Far from it! Though some campers ill (and some more than others), many campers are amazed to find that it is often difficult to tell the patients/survivors from the non-patients/survivors. On the other hand, we also have wonderful medical personnel available at camp that make themselves available to all of our campers and staff 24 hours a day.
I don’t get around that well. Will this be a problem?
Though camp is a bit spread out, we normally have golf carts available especially to help those that need extra assistance getting around.
What will I need to bring with me?
If accepted to camp, a listing of suggested items to bring to the weekend retreat is sent out. Most of the items are common, everyday around the house items that many of our campers seem to already have on hand (such as towels, blankets, toiletries, a flashlight, etc.)
What type of medical attention is available at camp?
We are honored to have tremendous medical volunteers! We normally strive to have an MD as well as other medical and emergency personnel. In addition to making themselves available to address medical concerns, our medical personnel can often be seen participating alongside our campers in the various activities and thus are very approachable. We aim to have at least 2 medical personnel on site during the camp weekend. The medical staff is meant to address minor medical concerns and it is expected that for more serious concerns, people seek emergency medical attention.
What’s the weather normally like?
This seems to be the most challenging question as one never knows what Mother Nature might bring. We have been fortunate to have experienced mild climates for many of our camp sessions. Typically the days are a bit warmer and we recommend sun screen. While the nights are a bit cooler and we recommend jackets and sweatshirts.
I have a special diet. What should I do?
If you have a special diet, please be certain to advise the Camp Keepsake directors of such on both your application and if accepted, prior to the camp weekend. Though we may not be able to accommodate all requests, we believe you’ll find a desire to try and work with you to meet your needs (such as perhaps storing your own meals in our refrigerators or freezers).
How do I get to camp?
Once our campers are accepted to camp, the primary adult patient/survivor of the group is sent directions, emergency contact numbers and a listing of suggested things to bring. We intentionally try to not send out this information to campers until acceptance in an effort to maintain as secure of an environment as possible for our campers. In most cases, campers arrange their own transportation to and from camp.
I want to come to camp alone and don’t want to bring any guests. Is this O.K.?
We have had individual attendees and large groups attend our camp. Though many of our individual attendees have expressed that they wish one or more of their loved ones could have also experienced the wonder of Camp Keepsake, they have clearly indicated having enjoyed themselves tremendously even though they attended alone!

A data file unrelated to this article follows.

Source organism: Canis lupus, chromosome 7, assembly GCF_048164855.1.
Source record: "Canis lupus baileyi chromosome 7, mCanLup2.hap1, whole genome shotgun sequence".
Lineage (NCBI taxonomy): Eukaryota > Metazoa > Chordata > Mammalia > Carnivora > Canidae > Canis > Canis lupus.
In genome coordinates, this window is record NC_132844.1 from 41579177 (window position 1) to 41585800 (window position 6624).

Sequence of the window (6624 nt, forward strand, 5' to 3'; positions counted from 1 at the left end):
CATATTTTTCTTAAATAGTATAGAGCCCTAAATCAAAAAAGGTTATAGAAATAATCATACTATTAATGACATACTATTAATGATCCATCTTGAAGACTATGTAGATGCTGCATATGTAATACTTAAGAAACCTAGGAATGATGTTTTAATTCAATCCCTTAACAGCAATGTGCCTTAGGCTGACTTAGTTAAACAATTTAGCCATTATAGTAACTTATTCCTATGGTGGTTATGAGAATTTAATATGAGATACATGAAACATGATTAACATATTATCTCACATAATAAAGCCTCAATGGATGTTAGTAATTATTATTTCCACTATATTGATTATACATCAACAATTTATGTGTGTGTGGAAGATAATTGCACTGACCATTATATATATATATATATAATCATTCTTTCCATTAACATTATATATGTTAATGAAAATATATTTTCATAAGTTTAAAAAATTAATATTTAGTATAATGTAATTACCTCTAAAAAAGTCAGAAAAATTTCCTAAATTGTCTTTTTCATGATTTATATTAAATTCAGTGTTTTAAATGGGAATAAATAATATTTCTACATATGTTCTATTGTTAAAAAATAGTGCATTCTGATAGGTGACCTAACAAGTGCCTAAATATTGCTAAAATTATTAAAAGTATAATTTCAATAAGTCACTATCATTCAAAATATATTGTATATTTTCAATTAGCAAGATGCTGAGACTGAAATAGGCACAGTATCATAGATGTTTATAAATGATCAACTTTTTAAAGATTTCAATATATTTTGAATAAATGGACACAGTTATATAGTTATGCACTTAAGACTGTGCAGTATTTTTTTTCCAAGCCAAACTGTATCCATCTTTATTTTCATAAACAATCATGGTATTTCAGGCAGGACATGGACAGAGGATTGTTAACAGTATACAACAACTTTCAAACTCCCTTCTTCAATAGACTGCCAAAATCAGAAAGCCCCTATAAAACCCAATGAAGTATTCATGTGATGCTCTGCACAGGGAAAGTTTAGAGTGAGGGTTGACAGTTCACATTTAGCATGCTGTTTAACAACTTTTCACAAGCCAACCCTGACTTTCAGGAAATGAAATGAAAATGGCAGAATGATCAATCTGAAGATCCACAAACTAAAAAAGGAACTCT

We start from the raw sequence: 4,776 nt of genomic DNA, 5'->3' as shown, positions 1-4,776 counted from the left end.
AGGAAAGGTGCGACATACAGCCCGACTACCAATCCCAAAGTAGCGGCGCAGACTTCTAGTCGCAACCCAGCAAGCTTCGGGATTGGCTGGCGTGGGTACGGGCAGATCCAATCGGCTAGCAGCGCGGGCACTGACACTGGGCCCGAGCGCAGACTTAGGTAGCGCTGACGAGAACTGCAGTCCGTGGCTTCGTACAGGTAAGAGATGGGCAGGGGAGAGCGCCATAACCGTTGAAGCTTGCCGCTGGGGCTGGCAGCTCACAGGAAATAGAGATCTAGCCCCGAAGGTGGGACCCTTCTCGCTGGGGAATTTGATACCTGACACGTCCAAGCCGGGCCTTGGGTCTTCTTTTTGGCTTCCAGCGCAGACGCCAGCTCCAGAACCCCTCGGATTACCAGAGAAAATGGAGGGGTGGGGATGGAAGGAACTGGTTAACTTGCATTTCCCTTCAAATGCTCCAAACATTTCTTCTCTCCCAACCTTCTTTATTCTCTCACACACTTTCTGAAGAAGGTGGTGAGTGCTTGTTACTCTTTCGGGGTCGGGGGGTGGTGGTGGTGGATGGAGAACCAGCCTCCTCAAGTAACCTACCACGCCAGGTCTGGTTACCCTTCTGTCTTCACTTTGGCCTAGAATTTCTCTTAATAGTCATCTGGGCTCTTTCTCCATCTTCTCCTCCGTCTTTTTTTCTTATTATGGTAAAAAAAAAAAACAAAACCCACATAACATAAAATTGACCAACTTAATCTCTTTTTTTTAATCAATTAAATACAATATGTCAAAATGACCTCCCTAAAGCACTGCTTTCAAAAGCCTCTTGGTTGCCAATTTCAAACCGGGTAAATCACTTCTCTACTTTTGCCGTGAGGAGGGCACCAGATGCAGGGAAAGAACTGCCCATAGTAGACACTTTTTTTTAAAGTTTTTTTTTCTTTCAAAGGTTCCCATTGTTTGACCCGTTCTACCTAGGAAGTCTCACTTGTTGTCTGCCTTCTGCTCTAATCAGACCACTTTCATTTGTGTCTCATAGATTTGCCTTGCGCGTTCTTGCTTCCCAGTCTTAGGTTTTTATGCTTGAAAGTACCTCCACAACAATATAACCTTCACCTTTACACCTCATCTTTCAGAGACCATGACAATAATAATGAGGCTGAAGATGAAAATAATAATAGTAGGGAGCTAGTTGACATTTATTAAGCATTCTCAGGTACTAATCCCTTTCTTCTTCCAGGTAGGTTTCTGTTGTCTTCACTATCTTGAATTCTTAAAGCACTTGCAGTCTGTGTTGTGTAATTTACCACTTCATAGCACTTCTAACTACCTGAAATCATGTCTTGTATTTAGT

I want to bring more than 5 guests with me to camp. Is that possible?
Though our program is set up so accepted adult cancer patients/survivors can bring up to 5 guests cost free, we understand that in some instances campers feel a necessity to bring additional campers. Camper approval is based upon completed applications which should detail the guests the patient/survivor intends on bringing to camp. The number of accepted campers depends in part on Camp Keepsake’s funding and available accommodations. In some instances it may be possible to bring in additional guests that may coincide with fees. We would encourage you to discuss such concerns with CHF staff upon applying to camp.
The guests I was planning on bringing with me to camp can no longer come. Can I bring someone else in their place? Can I simply lower my group size?
We recognize that in some instances, the need or desire to change guests may become a concern. Camper approval is based upon information obtained from completed applications which should detail the guests the patient/survivor intends on bringing to camp (including certain medical and other background information). Our volunteer staffing, certain programming, food and lodging all are reliant on our anticipation of the campers attending (if accepted) from the completed applications we receive. The number of accepted campers depends in part on Camp Keepsake’s funding and available accommodations. Thus, in some instances, one or more guests’ cancellations may coincide with one or more other campers of one or more groups that previously was unable to, subsequently being able to attend. We encourage you to please discuss any group change concerns with CHF / Camp Keepsake staff as soon as it becomes apparent to you for us to evaluate.
One of my group members has become ill. Can they still attend camp?
Some of our campers may be more sensitive to certain health concerns. We ask that any illnesses known prior to or during camp be immediately brought to the attention of Cancer Hope Foundation / Camp Keepsake staff.
Will I need any money at camp?
Though you do not need any money at camp, we have learned that prior campers have indicated they needed money on their way to and from camp, for things such as gas or drinks they may get along their drive. We would encourage you to utilize your best judgment regarding what to bring to camp and would encourage you to lock up any valuables within your vehicle’s glove box or trunk.
My question hasn’t been answered here or I still feel as if I need more information. What do I do?
Obviously there are a multitude of important questions you might have that may not have been answered here or perhaps you would simply like further clarification. Should this be the case, please don’t hesitate to phone CHF at (805)384-5445 or email us at firstname.lastname@example.org